How Corby Davidson, Interlochen’s Favorite Son, Coped With Arlington Neighborhood’s Holiday Light Tour

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Dallas radio personality Corby Davidson remembers the herculean effort put forth in decorating the family’s residence in preparation for the Arlington neighborhood’s blowout holiday lights tour.

Interlochen Christmas lights, a 40-year holiday tradition, attracts thousands of families who cruise through this Lake Interlochen neighborhood in Arlington every December. It’s even been named among Redfin’s best neighborhood Christmas light displays in the country.

But for Davidson, a sports radio host for KTCK-AM (1310)/KTCK-FM (96.7) The Ticket, he’ll say it was no fun for a kid who had to help the old man put up lights.

“As a kid, it was a pain the ass,” Davidson says. “Yes, we decorated the house. I think my dad felt the pressure to keep up with the neighborhood. I know it wasn’t his favorite thing to do. And for me, when I turned 12 or so, I was forced into child labor and helped him every year.”

Davidson is kidding, of course. He’s a proud product of Interlochen and makes that fact known while co-hosting The Ticket’s award-winning afternoon show, the Hardline.

But while Little Corby griped, the Davidson family’s Clark Griswold-ian approach paid off. Over the years, they contributed to Interlochen being regarded as one of North Texas’ most popular drive-through holiday light tours.

Since 1976, hundreds of thousands of vehicles have snaked bumper-to-bumper through the northwest Arlington neighborhood’s streets to see about 200 homes show off their holiday spirit. Visitors can see creative Christmas light shows, colorful inflatable displays, carousels, nativity scenes, and festive lights designed to show off the neighborhood’s canal system.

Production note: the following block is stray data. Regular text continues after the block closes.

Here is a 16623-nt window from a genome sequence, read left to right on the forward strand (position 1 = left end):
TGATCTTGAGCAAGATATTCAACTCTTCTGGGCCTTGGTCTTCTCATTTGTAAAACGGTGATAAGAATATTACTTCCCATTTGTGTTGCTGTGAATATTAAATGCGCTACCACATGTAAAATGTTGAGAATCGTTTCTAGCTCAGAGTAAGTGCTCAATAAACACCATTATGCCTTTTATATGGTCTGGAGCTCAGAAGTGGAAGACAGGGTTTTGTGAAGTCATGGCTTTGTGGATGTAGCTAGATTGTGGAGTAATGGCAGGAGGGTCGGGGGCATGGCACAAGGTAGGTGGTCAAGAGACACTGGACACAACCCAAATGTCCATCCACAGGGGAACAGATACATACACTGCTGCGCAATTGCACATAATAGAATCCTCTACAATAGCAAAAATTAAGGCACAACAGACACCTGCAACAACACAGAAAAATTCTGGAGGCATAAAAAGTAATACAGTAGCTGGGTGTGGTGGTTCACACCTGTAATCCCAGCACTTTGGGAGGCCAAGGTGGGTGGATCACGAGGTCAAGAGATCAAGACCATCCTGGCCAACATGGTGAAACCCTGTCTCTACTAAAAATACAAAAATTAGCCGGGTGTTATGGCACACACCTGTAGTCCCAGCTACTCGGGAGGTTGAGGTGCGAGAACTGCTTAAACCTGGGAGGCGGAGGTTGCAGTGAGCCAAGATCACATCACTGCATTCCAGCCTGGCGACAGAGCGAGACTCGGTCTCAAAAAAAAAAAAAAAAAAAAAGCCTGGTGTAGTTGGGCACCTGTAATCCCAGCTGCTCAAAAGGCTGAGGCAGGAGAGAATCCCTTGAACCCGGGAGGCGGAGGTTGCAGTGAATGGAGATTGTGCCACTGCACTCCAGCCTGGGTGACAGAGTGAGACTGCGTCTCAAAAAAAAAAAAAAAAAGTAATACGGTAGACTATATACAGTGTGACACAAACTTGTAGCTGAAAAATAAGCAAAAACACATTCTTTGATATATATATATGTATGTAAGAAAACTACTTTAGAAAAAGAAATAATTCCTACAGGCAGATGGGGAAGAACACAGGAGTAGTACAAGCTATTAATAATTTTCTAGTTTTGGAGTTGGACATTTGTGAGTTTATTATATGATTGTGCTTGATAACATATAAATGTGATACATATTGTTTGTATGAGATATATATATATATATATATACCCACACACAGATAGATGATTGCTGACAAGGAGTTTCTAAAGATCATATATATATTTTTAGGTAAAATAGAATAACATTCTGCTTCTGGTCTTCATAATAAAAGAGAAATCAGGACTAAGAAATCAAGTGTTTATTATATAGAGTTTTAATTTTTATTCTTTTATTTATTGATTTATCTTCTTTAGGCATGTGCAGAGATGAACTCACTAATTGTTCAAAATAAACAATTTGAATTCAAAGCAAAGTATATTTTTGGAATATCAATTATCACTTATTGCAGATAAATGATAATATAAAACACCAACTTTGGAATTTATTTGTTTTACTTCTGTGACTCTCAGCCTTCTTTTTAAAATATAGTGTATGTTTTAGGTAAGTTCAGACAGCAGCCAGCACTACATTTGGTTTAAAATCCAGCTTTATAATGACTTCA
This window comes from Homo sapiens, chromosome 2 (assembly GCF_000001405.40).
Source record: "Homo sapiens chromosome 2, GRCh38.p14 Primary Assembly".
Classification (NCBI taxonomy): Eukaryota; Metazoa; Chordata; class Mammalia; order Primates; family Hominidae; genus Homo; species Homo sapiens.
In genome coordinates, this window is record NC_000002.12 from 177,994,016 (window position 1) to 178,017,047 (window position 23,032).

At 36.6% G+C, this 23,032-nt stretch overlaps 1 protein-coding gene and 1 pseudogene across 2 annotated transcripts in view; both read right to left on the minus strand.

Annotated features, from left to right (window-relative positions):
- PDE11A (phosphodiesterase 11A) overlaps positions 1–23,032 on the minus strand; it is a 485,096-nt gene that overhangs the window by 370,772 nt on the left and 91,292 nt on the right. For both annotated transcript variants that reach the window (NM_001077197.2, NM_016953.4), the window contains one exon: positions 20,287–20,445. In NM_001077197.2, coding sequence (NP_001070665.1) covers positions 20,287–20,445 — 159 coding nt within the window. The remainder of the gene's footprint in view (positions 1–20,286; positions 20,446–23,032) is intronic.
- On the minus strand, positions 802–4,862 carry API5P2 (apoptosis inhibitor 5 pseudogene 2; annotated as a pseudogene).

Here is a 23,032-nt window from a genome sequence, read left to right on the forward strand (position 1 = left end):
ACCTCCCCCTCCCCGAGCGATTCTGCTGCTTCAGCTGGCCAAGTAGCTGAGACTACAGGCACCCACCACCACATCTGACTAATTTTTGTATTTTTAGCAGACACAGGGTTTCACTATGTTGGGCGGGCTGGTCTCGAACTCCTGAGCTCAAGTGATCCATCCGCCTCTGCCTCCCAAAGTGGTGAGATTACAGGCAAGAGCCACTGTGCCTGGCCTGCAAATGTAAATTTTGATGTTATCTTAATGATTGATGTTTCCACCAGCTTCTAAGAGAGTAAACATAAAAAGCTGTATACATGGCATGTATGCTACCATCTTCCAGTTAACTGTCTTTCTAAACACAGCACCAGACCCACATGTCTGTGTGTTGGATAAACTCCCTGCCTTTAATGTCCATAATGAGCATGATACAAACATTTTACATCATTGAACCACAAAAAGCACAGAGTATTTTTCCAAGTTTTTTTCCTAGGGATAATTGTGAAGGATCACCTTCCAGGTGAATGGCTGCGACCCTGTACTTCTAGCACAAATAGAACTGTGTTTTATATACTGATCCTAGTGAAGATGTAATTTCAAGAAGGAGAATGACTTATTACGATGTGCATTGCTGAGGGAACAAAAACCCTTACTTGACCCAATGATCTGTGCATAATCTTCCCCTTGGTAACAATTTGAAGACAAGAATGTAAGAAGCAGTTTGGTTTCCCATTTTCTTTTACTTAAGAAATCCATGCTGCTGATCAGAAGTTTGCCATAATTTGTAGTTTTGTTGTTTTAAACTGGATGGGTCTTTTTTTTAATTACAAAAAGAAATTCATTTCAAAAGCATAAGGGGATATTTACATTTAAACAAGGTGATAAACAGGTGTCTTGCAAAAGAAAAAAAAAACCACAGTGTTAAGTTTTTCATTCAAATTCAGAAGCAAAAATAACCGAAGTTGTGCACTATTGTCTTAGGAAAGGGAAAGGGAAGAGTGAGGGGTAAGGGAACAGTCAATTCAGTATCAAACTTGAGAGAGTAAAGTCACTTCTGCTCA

This year’s two-mile tour runs Dec. 18-25. The neighborhood has cut back on the tour’s days because of budgetary reasons related to paying overtime to Arlington police for traffic management.

“Other than it being a couple of days shorter and what we’ve seen in the past, most of the neighborhood is pretty excited,” says Ralph Sobel, the Lake Interlochen Homeowners Association president.

Homeowners Association President Ralph Sobel

The tour started in 1976 when the late Robert Findlay and his wife, Carole, put more effort into their Christmas decorations as a way to highlight the new development. The neighborhood followed suit and a tradition was born.

“We have lots of individual houses that stand out, but with Interlochen, the whole is bigger than the sum of the parts,” Sobel says. “The houses are all about the same height, so one house leads right up to the house next to it, and houses flowing into houses. It’s a really fun experience.”

The Davidsons moved into their home in 1974. When the light tour started getting popular from Thanksgiving to New Year’s, traffic was a “real hassle,” says Davidson, channeling Little Corby.

“Around 1985 or so, they designated one particular line for residents and one for non-residents, so that helped out a lot,” he says.

Little Corby leveraged the traffic into profit. “We (the kids) made some extra cash selling Cokes and popcorn throughout the route,” he says.

Davidson says growing up, “it was pretty cool to always see the neighborhood on the news, and sometimes there would be articles in the paper with accompanying pictures.”

Then Little Corby spoke up: “But overall, I’d say the neighborhood kinda got sick of it all. But there’s always turnover in these ‘hoods, and the newbies want to get their shot at decorating.

“So, it’s basically a never-ending cycle.”


If You Go

Off Interstate 30 westbound, take the Fielder Road exit and drive south to Randol Mill Road. From eastbound, take the Eastchase Parkway exit and turn east on Meadowbrook Boulevard to Randol Mill.

This year, visitors can enter the neighborhood from Westwood Drive at Randol Mill Road. The right lane is for visitors and the left lane is reserved for residents.

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Tommy Cummings

Tommy Cummings covers the North Texas housing market for Tommy moved to Texas from Oklahoma in 1992 and has lived in Mansfield with his wife, Brigitte, and son, Beaumont, since 2002 (after a two-year adventure in California as a tech columnist/editor at the San Francisco Chronicle). Tommy started his media career at newspapers in Oklahoma before becoming an editor in many capacities at the Fort Worth Star-Telegram and The Dallas Morning News, where he wrapped up his newsroom career as a digital editor. His work has appeared in news outlets throughout the U.S.

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